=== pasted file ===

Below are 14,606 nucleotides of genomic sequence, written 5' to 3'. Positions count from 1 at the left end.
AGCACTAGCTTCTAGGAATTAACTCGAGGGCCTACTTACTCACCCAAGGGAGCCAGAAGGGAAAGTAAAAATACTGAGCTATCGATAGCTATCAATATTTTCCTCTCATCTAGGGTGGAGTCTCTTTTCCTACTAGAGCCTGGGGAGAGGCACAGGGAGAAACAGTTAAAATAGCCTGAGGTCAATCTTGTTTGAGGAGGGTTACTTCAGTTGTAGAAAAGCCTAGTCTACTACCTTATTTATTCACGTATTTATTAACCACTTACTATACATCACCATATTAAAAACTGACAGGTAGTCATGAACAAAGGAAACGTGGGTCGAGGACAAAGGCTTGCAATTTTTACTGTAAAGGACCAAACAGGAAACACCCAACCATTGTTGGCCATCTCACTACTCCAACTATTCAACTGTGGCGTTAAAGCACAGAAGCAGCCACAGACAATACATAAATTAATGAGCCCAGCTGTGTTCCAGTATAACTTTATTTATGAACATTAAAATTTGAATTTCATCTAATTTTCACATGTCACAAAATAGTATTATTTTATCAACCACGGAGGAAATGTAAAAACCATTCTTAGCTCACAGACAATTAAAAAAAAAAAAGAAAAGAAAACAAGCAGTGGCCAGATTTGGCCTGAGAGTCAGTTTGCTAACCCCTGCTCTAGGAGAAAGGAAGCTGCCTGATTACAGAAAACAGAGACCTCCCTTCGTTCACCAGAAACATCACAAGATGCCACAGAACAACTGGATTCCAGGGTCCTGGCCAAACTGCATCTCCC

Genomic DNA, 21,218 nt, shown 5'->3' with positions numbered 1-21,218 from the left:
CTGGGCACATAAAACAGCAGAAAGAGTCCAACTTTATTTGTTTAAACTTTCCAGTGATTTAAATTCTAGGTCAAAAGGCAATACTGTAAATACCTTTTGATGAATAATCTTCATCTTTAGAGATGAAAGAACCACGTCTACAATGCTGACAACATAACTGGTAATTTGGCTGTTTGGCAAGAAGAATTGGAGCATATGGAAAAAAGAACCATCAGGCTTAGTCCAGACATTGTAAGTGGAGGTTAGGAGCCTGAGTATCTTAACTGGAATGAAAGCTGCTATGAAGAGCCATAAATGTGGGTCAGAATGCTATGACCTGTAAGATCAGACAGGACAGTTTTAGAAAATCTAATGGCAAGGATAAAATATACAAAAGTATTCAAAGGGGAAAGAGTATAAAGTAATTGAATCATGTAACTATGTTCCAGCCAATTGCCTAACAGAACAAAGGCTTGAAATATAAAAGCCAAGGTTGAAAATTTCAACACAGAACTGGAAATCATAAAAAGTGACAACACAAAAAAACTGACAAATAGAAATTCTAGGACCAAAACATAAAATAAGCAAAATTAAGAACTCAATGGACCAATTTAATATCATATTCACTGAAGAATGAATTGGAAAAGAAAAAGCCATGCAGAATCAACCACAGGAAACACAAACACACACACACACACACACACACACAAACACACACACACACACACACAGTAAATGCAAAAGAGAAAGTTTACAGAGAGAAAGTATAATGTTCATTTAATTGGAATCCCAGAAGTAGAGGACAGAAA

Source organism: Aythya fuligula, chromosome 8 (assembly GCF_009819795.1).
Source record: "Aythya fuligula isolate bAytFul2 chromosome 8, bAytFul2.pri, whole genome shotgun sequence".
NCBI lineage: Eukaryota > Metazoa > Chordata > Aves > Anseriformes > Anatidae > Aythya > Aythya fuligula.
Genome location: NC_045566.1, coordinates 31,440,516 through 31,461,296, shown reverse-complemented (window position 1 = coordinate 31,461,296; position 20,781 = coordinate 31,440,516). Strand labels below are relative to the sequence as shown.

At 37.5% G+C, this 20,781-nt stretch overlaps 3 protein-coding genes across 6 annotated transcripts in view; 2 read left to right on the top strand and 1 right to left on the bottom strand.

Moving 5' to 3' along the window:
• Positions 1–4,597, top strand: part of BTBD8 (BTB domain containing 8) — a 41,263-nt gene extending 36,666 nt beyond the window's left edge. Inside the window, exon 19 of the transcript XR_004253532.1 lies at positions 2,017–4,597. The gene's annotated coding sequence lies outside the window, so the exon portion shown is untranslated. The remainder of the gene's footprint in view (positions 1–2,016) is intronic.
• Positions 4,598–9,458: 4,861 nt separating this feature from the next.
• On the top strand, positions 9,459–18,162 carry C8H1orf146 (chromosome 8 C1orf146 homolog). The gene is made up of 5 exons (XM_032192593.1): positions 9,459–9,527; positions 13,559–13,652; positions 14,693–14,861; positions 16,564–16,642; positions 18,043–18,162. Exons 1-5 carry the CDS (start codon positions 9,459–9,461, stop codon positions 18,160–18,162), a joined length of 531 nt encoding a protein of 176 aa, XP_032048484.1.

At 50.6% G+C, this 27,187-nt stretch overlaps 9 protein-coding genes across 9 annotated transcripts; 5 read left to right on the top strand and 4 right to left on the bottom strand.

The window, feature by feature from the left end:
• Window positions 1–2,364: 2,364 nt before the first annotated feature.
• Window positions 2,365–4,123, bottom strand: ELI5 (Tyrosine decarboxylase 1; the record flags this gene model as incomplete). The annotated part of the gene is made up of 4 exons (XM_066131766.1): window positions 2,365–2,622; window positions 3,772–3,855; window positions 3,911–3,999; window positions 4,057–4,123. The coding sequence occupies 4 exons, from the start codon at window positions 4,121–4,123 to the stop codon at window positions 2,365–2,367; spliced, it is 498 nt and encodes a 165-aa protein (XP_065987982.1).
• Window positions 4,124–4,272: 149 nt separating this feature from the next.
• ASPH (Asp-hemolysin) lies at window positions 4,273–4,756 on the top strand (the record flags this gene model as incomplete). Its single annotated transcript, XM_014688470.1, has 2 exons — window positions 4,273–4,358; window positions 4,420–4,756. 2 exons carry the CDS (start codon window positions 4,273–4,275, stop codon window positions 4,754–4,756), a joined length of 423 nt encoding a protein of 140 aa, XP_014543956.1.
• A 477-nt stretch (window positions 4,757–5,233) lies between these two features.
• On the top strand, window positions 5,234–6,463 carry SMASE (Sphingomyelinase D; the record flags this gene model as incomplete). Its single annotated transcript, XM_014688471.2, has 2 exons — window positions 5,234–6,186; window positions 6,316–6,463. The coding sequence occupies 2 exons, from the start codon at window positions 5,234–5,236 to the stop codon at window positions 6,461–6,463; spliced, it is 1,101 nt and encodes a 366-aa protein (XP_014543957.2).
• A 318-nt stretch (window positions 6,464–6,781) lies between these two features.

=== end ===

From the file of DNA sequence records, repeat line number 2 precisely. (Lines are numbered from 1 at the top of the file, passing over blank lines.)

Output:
AGCACTAGCTTCTAGGAATTAACTCGAGGGCCTACTTACTCACCCAAGGGAGCCAGAAGGGAAAGTAAAAATACTGAGCTATCGATAGCTATCAATATTTTCCTCTCATCTAGGGTGGAGTCTCTTTTCCTACTAGAGCCTGGGGAGAGGCACAGGGAGAAACAGTTAAAATAGCCTGAGGTCAATCTTGTTTGAGGAGGGTTACTTCAGTTGTAGAAAAGCCTAGTCTACTACCTTATTTATTCACGTATTTATTAACCACTTACTATACATCACCATATTAAAAACTGACAGGTAGTCATGAACAAAGGAAACGTGGGTCGAGGACAAAGGCTTGCAATTTTTACTGTAAAGGACCAAACAGGAAACACCCAACCATTGTTGGCCATCTCACTACTCCAACTATTCAACTGTGGCGTTAAAGCACAGAAGCAGCCACAGACAATACATAAATTAATGAGCCCAGCTGTGTTCCAGTATAACTTTATTTATGAACATTAAAATTTGAATTTCATCTAATTTTCACATGTCACAAAATAGTATTATTTTATCAACCACGGAGGAAATGTAAAAACCATTCTTAGCTCACAGACAATTAAAAAAAAAAAAGAAAAGAAAACAAGCAGTGGCCAGATTTGGCCTGAGAGTCAGTTTGCTAACCCCTGCTCTAGGAGAAAGGAAGCTGCCTGATTACAGAAAACAGAGACCTCCCTTCGTTCACCAGAAACATCACAAGATGCCACAGAACAACTGGATTCCAGGGTCCTGGCCAAACTGCATCTCCC